Relevance Feedback (RF) is a common approach for enriching queries, given a set of explicitly or implicitly judged documents to improve the performance of the retrieval. Although it has been shown that on average, the overall performance of retrieval will be improved after relevance feedback, for some topics, employing some relevant documents may decrease the average precision of the initial run. This is mostly because the feedback document is partially relevant and contains off-topic terms which adding them to the query as expansion terms results in loosing the retrieval performance. These relevant documents that hurt the performance of retrieval after feedback are called “poison pills”. In this paper, we discuss the effect of poison pills on the relevance feedback and present significant words language models (SWLM) as an approach for estimating feedback model to tackle this problem.

To be presented at the 15th Dutch-Belgian Information Retrieval Workshop, DIR 2016 on 25 November in Delft.

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Evaluation and analysis of term scoring methods for term extraction

by Suzan Verberne, Maya Sappelli, Djoerd Hiemstra, and Wessel Kraaij

We evaluate five term scoring methods for automatic term extraction on four different types of text collections: personal document collections, news articles, scientific articles and medical discharge summaries. Each collection has its own use case: author profiling, boolean query term suggestion, personalized query suggestion and patient query expansion. The methods for term scoring that have been proposed in the literature were designed with a specific goal in mind. However, it is as yet unclear how these methods perform on collections with characteristics different than what they were designed for, and which method is the most suitable for a given (new) collection. In a series of experiments, we evaluate, compare and analyse the output of six term scoring methods for the collections at hand. We found that the most important factors in the success of a term scoring method are the size of the collection and the importance of multi-word terms in the domain. Larger collections lead to better terms; all methods are hindered by small collection sizes (below 1000 words). The most flexible method for the extraction of single-word and multi-word terms is pointwise Kullback-Leibler divergence for informativeness and phraseness. Overall, we have shown that extracting relevant terms using unsupervised term scoring methods is possible in diverse use cases, and that the methods are applicable in more contexts than their original design purpose.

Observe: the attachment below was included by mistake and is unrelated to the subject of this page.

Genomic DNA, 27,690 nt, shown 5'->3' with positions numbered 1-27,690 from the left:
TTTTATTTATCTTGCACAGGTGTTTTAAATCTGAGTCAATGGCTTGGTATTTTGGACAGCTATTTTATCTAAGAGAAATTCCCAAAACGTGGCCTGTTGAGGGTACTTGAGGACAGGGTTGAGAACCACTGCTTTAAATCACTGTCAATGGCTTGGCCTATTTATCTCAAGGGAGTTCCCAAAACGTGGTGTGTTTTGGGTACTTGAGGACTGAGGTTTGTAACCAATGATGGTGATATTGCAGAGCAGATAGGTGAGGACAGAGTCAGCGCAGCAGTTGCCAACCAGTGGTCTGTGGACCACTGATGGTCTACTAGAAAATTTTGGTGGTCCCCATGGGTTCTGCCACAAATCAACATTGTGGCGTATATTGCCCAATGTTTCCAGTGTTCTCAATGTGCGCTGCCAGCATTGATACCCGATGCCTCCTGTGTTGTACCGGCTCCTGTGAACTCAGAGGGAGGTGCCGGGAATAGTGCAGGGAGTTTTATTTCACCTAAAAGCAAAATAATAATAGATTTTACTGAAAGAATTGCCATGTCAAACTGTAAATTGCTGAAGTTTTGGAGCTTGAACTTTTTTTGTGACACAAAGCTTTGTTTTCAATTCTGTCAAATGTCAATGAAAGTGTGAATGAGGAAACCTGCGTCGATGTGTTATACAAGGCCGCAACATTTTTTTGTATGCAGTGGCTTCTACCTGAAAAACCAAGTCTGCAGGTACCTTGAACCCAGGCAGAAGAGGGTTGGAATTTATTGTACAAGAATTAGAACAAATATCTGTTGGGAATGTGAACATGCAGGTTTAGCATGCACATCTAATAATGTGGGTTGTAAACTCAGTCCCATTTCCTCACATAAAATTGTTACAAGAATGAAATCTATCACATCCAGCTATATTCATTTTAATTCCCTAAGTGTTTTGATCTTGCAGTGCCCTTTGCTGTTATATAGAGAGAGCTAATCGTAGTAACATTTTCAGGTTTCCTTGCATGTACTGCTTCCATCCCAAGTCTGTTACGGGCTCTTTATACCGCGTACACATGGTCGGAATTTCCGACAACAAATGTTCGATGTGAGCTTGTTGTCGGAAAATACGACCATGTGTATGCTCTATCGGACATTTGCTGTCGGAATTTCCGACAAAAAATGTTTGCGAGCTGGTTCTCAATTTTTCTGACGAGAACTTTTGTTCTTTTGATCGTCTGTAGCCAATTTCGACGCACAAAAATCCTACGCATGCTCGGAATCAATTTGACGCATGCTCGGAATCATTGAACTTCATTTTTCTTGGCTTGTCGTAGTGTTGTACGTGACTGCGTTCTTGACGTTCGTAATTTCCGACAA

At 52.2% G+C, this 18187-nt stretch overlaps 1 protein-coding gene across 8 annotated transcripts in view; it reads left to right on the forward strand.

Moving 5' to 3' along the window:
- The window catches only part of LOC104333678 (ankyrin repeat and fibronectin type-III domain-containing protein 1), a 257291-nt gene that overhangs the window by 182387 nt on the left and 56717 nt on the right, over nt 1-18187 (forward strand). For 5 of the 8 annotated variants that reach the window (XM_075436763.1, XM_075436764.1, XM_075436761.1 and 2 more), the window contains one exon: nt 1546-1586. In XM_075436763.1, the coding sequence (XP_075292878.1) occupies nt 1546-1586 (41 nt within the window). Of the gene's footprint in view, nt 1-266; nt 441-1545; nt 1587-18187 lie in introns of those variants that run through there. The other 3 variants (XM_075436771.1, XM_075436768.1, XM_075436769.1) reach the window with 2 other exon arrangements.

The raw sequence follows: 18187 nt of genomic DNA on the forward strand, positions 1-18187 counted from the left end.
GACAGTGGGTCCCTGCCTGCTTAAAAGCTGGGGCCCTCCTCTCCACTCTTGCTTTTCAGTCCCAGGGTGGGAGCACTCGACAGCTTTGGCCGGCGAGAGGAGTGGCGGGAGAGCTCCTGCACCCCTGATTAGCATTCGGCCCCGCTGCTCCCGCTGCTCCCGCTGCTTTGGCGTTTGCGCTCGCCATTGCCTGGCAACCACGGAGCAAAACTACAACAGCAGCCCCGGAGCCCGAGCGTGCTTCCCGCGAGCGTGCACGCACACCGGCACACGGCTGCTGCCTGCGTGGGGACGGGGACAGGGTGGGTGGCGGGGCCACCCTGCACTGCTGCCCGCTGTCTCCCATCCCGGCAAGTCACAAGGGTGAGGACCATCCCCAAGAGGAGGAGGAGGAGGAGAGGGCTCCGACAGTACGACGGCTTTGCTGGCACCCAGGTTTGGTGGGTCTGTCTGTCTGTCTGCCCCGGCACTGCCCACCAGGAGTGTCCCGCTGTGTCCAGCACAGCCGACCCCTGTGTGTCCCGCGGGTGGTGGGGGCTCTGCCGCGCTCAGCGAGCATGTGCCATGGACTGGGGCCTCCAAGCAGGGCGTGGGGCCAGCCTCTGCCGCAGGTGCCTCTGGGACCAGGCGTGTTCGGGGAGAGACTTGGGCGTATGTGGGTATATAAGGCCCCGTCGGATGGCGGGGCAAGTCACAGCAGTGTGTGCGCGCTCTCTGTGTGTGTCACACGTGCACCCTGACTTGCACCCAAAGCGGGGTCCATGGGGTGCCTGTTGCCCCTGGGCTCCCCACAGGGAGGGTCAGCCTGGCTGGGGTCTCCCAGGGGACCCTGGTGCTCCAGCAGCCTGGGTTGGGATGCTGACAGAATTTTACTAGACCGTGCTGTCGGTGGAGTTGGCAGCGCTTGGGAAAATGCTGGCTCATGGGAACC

To appear in Information Retrieval.

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Solving the Continuous Cold Start Problem in E-commerce Recommendations

Beyond Movie Recommendations: Solving the Continuous Cold Start Problem in E-commerce Recommendations

by Julia Kiseleva, Alexander Tuzhilin, Jaap Kamps, Melanie Mueller, Lucas Bernardi, Chad Davis, Ivan Kovacek, Mats Stafseng Einarsen, Djoerd Hiemstra

Many e-commerce websites use recommender systems or personalized rankers to personalize search results based on their previous interactions. However, a large fraction of users has no prior interactions, making it impossible to use collaborative filtering or rely on user history for personalization. Even the most active users may visit only a few times a year and may have volatile needs or different personas, making their personal history a sparse and noisy signal at best. This paper investigates how, when we cannot rely on the user history, the large scale availability of other user interactions still allows us to build meaningful profiles from the contextual data and whether such contextual profiles are useful to customize the ranking, exemplified by data from a major online travel agent Booking.com.